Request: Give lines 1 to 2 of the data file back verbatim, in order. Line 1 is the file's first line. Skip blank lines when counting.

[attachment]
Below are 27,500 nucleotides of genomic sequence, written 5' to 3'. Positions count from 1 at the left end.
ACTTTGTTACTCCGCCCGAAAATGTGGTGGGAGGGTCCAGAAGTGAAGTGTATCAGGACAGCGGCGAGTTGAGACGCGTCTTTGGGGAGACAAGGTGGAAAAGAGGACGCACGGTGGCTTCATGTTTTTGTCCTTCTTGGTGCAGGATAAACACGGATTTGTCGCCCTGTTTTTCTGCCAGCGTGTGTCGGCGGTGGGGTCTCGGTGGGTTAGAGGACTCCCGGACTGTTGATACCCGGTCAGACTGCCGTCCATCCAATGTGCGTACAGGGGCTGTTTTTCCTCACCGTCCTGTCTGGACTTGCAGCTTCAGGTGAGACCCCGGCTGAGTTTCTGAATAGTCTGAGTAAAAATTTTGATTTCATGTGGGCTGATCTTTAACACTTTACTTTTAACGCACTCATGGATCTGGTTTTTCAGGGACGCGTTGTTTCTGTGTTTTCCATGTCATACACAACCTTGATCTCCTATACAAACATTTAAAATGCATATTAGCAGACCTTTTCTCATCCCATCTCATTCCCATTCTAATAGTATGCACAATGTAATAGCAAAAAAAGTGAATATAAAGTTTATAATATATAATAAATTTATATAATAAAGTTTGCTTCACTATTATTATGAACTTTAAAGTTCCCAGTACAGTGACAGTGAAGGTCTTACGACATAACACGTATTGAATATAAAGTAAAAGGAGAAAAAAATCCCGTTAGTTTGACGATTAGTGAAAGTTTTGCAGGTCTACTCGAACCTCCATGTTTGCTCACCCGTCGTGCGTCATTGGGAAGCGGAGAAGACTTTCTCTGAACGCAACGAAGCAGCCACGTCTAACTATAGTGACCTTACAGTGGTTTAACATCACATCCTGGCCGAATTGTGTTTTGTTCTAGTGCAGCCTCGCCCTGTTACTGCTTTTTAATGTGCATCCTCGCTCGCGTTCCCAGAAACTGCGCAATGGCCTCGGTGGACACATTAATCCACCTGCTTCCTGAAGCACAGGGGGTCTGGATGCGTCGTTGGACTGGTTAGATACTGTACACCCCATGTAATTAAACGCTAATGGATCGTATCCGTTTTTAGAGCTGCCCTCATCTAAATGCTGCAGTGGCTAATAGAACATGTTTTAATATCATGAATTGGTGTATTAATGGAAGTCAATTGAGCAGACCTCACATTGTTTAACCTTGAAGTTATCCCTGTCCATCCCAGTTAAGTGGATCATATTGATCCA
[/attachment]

Below are 27,500 nucleotides of genomic sequence, written 5' to 3'. Positions count from 1 at the left end.
ACTTTGTTACTCCGCCCGAAAATGTGGTGGGAGGGTCCAGAAGTGAAGTGTATCAGGACAGCGGCGAGTTGAGACGCGTCTTTGGGGAGACAAGGTGGAAAAGAGGACGCACGGTGGCTTCATGTTTTTGTCCTTCTTGGTGCAGGATAAACACGGATTTGTCGCCCTGTTTTTCTGCCAGCGTGTGTCGGCGGTGGGGTCTCGGTGGGTTAGAGGACTCCCGGACTGTTGATACCCGGTCAGACTGCCGTCCATCCAATGTGCGTACAGGGGCTGTTTTTCCTCACCGTCCTGTCTGGACTTGCAGCTTCAGGTGAGACCCCGGCTGAGTTTCTGAATAGTCTGAGTAAAAATTTTGATTTCATGTGGGCTGATCTTTAACACTTTACTTTTAACGCACTCATGGATCTGGTTTTTCAGGGACGCGTTGTTTCTGTGTTTTCCATGTCATACACAACCTTGATCTCCTATACAAACATTTAAAATGCATATTAGCAGACCTTTTCTCATCCCATCTCATTCCCATTCTAATAGTATGCACAATGTAATAGCAAAAAAAGTGAATATAAAGTTTATAATATATAATAAATTTATATAATAAAGTTTGCTTCACTATTATTATGAACTTTAAAGTTCCCAGTACAGTGACAGTGAAGGTCTTACGACATAACACGTATTGAATATAAAGTAAAAGGAGAAAAAAATCCCGTTAGTTTGACGATTAGTGAAAGTTTTGCAGGTCTACTCGAACCTCCATGTTTGCTCACCCGTCGTGCGTCATTGGGAAGCGGAGAAGACTTTCTCTGAACGCAACGAAGCAGCCACGTCTAACTATAGTGACCTTACAGTGGTTTAACATCACATCCTGGCCGAATTGTGTTTTGTTCTAGTGCAGCCTCGCCCTGTTACTGCTTTTTAATGTGCATCCTCGCTCGCGTTCCCAGAAACTGCGCAATGGCCTCGGTGGACACATTAATCCACCTGCTTCCTGAAGCACAGGGGGTCTGGATGCGTCGTTGGACTGGTTAGATACTGTACACCCCATGTAATTAAACGCTAATGGATCGTATCCGTTTTTAGAGCTGCCCTCATCTAAATGCTGCAGTGGCTAATAGAACATGTTTTAATATCATGAATTGGTGTATTAATGGAAGTCAATTGAGCAGACCTCACATTGTTTAACCTTGAAGTTATCCCTGTCCATCCCAGTTAAGTGGATCATATTGATCCA